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Sojourners Magazine May 2009
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Making Places and People Bloom

In 1997, Majora Carter, a native of the South Bronx neighborhood of Hunts Point, moved back in with her parents to save money after graduating with a Master of Fine Arts from New York University. That’s when she learned about plans by Mayor Rudy Giuliani’s administration to build a waste transfer station in her community, which already suffered from severe pollution produced by nearby plants. Angry and determined, Carter organized local environmental justice groups to win the fight against the transfer station and install new public green spaces in Hunts Point.

In 2001, Carter founded Sustainable South Bronx, a nonprofit organization dedicated to building a sustainable green economy in the South Bronx through education and green jobs training. Her work won her a MacArthur Foundation grant in 2005. She has been called the “Rosa Parks of the green jobs movement.” Carter spoke with Sojourners assistant editor Jeannie Choi about what it takes to eradicate environmental injustice and why the time for a green economy is now.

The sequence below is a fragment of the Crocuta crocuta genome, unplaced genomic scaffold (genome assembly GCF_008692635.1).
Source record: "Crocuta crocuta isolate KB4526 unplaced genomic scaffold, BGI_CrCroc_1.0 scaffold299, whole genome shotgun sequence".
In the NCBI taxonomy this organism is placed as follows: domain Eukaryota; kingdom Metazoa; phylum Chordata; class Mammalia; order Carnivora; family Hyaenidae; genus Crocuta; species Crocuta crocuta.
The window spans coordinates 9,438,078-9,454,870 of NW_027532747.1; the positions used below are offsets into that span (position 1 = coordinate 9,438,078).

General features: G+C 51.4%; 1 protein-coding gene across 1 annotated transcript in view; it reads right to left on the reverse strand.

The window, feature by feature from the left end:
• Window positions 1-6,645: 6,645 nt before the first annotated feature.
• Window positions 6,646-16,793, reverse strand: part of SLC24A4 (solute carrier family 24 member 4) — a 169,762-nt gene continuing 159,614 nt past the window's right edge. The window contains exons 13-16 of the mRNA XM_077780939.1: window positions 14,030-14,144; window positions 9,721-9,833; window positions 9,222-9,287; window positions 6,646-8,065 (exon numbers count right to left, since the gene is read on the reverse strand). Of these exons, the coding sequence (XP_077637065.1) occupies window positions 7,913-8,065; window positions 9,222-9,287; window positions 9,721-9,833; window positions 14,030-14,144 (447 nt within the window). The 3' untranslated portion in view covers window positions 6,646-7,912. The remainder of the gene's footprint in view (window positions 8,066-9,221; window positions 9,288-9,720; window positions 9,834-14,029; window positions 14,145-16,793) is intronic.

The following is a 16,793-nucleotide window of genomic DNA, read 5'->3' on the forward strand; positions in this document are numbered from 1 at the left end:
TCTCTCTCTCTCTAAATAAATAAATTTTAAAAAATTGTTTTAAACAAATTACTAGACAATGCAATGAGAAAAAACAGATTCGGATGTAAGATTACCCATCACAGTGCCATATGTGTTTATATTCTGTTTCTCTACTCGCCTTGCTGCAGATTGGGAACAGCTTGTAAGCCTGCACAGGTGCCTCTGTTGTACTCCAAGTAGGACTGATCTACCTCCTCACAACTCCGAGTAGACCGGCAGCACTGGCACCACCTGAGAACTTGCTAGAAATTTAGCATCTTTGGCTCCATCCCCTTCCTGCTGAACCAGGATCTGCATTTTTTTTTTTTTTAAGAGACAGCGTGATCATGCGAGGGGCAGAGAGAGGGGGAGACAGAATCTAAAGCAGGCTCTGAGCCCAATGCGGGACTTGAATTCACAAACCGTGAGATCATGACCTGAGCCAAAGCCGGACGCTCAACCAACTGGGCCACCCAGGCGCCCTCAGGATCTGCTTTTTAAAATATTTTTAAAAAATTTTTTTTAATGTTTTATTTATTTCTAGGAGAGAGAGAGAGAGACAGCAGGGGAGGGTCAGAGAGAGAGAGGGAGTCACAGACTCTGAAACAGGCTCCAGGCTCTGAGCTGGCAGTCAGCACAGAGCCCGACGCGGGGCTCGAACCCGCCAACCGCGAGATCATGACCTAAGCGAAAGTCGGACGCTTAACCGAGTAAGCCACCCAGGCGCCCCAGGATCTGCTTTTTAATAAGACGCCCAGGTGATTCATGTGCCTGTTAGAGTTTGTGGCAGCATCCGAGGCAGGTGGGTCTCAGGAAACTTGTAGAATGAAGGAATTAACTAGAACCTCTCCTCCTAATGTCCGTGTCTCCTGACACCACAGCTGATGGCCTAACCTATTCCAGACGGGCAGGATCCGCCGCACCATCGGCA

Jeannie Choi: How do you get people—from community members affected by environmental injustice to investors and politicians—interested in building the green economy?

Majora Carter: People have to see their self-interest in supporting whatever it is that we’re putting out there. When I found out that the city and state planned to build a huge waste facility on our waterfront, I was really alarmed; but many people in the neighborhood weren’t because they were so used to living this way. It wasn’t until I helped make the connection between the waste facilities that were located in the community and the neighborhood’s high childhood asthma rates that people became angry. They saw their self-interest tied up with the environmental injustice in their community, and that’s when they felt the rage that I was feeling.